16 Jun

I have a friend who (I think) loves deeply and completely: her family members including her children and especially her grandchildren, her pets, her significant other, her friends, and her students. She shares a lot about her life on social media, which I appreciate, and recently she wrote about being away from her beloved. Her post made me feel both a little bit jealous and a lot inspired.

If you’ve known me for more than a few days, you know that finding a partner has been and continues to be perhaps the deepest desire of my heart, second only to running a 4-hour marathon. Just kidding. Finding a partner really is my deepest desire. If you know this about me, you also know that I suck at it.

There are a number of reasons I have been largely unsuccessful in this endeavor. It doesn’t take an analyst (I heard a mental health professional referred to as an “analyst” in a 1960s movie I watched last night, and I think we should bring that term back) to identify my issues. One of my problems is that I’m afraid to actually meet people.

I know that’s utterly ridiculous. I mean, trust me, I know.

I get very nervous about first meetings because I’ve had so many of them where I can tell within the first 10 seconds that the person is not at all interested in me, and it just makes for an awkward and uncomfortable hour. Even when I try to squeeze the best out of the situation, it’s still weird when we get to the end and there has to be an acknowledgement that we will never see each other ever again in our lives unless we happen to run into each other at the grocery store, which can certainly happen in the small town where I live now. And then, again, awkward.

Because I’m afraid of rejection, I usually do something to sabotage my interactions with men on dating sites, like judge them harshly for their spelling or grammar or disqualify them because they hate coffee or cats. Then we never get to that “Would you like to meet for coffee or drinks?” stage. A lot of the guys on the dating sites lack written communication skills, so it’s kind of easy to be all judgey and cross them off my list for dumb, trivial reasons.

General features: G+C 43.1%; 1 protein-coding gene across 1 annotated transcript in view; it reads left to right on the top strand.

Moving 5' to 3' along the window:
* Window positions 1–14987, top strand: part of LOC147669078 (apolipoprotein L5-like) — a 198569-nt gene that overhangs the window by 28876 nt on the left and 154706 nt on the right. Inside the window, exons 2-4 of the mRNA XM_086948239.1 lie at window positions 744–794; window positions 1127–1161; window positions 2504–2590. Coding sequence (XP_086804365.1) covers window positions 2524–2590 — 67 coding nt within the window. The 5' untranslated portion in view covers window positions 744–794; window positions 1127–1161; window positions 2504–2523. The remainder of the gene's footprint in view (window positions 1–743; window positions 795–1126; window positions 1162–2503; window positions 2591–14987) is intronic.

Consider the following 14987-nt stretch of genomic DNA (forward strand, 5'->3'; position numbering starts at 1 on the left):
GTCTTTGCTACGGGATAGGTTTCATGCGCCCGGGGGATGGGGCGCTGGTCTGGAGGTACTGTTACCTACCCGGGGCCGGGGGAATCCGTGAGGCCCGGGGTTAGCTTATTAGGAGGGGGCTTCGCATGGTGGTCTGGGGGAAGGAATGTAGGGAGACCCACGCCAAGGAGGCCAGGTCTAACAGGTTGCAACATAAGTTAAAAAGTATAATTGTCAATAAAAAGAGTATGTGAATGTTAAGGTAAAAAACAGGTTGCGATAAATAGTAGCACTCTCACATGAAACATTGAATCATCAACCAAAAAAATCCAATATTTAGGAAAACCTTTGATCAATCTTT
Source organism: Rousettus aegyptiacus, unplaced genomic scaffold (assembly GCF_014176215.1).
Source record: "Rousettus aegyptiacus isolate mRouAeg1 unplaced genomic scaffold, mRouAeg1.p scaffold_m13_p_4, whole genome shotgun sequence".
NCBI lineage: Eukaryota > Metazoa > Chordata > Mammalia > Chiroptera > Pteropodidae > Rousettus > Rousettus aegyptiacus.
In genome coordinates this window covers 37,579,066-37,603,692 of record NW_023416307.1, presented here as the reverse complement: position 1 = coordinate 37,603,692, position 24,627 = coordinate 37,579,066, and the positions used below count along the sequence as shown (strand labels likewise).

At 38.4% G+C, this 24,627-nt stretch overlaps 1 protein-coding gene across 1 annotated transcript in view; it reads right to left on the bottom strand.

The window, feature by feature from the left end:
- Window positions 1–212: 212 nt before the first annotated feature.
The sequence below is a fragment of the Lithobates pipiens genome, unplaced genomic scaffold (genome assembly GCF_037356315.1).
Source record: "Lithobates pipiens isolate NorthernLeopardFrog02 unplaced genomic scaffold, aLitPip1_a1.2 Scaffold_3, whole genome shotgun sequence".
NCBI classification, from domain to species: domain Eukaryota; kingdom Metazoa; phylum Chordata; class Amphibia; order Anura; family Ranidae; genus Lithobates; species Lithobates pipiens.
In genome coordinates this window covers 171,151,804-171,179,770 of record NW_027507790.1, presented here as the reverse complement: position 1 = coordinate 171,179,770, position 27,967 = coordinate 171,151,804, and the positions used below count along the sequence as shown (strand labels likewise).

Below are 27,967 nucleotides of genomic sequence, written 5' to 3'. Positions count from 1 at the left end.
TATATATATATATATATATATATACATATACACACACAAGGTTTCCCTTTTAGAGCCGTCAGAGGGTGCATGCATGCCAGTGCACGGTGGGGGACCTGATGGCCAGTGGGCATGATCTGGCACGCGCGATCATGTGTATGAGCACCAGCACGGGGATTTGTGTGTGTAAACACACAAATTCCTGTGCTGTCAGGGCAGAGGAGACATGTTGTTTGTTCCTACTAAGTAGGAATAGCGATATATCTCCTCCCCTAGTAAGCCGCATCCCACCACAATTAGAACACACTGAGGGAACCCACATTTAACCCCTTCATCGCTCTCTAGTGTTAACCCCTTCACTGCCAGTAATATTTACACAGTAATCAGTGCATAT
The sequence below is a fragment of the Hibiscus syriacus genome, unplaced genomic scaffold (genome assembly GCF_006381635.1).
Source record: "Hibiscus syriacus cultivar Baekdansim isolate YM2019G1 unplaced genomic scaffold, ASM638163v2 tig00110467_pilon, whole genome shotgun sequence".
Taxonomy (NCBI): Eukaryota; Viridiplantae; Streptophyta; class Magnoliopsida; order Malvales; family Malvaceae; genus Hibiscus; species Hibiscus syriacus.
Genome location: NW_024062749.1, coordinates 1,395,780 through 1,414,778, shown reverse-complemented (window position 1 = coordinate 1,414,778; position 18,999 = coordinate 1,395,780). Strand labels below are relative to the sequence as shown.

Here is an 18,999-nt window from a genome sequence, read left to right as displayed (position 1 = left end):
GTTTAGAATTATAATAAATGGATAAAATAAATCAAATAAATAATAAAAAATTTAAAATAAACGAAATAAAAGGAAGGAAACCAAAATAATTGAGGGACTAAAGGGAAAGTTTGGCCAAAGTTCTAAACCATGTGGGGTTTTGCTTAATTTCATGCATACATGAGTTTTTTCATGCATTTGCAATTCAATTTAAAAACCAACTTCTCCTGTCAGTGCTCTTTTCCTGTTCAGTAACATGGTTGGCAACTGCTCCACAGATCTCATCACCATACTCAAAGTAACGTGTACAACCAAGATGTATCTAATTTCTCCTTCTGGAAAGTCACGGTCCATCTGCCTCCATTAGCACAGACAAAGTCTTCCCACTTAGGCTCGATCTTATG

I’m doing it wrong. That’s not how it’s supposed to work.

After reading my friend’s Facebook post about missing her friend, I thought, What if I loved deeply, everyone in my life, all the time? What if I gave people a chance instead of finding reasons not to like them? What if I were more open and less afraid? I wonder what kind of a difference that would make in my interactions with others.

how-to-honor-love

So I’m going to try this. I’m going to try really hard to exude love, even to people who don’t know the difference between your and you’re. Let’s see what happens!

Setting lofty goals

27 May

For about six months, I’ve been working on a running goal I have. I have made this goal public now, and I’ve asked for advice and input. I want help taking my marathon training to a level I have never reached, so I’m sticking this out into the blog-o-sphere. 

Here’s the deal: I want to run a marathon and finish as close to 4:00:00 as possible before I turn 50.

Here’s the background: I started running in 2010 and finished my first marathon one week before I turned 40. My time was around 5:15 (I can look for the official time, but that’s close). In the last seven years, I have trained for ten marathons and completed eight. Even with those finishes under my belt, I’m still relatively inexperienced because I did not run consistently before I began training.

Here’s the setup: My best marathon finish in 2014 was 4:39:46. That’s a 10:41 average pace per mile. In order to finish a marathon in 4:00:00, I’d have to run 9:10 per mile.

Here’s the reason: You can say this is misguided, unhealthy, or even stupid. Years ago I heard someone say that most people don’t consider you a real runner unless you can run at least 10 minutes per mile. I know that’s rubbish and poppycock, and what constitutes a “real” runner is completely and totally relative to each person, but I have always had that in my head. And by that standard, I have never really been a real runner. Who cares, right? Let’s go with this instead: It’s important for me to set this goal and to be able to say I did everything in my power to accomplish it. I want to try, and even if I fall short, I know it will be a valuable learning experience.

Also, the BQ for me is 3:55. Not that I even care!

runner

I might look like this at the finish. But with slightly more agony.

What do I need to accomplish this goal?

I need help to create a strategy. This is a lofty goal but it is by no means impossible. I believe it will require attention to all aspects of training including nutrition, sleep, recovery, stress management, weight, body mass, strength, flexibility, gear, and (of course) running.

I need help figuring out how to safely lose about 15 pounds while training. Imagine running for four hours while carrying a gallon jug of milk in each hand. That’s the same as running a marathon with 15 extra pounds of fat on your body. It is logical to assume that losing fat will increase the chances that I can run faster over a period of four hours. I don’t want to be skinny; I want to be strong! I am strongly opposed to using pills, potions, or powders to lose weight, so don’t suggest I use your plan. I realize that losing weight requires adjustments to caloric and macronutrient intake as well as activity, so I want to choose (and eat a lot of) the foods that will support my goal and eat little to none of the foods that do not support my goal.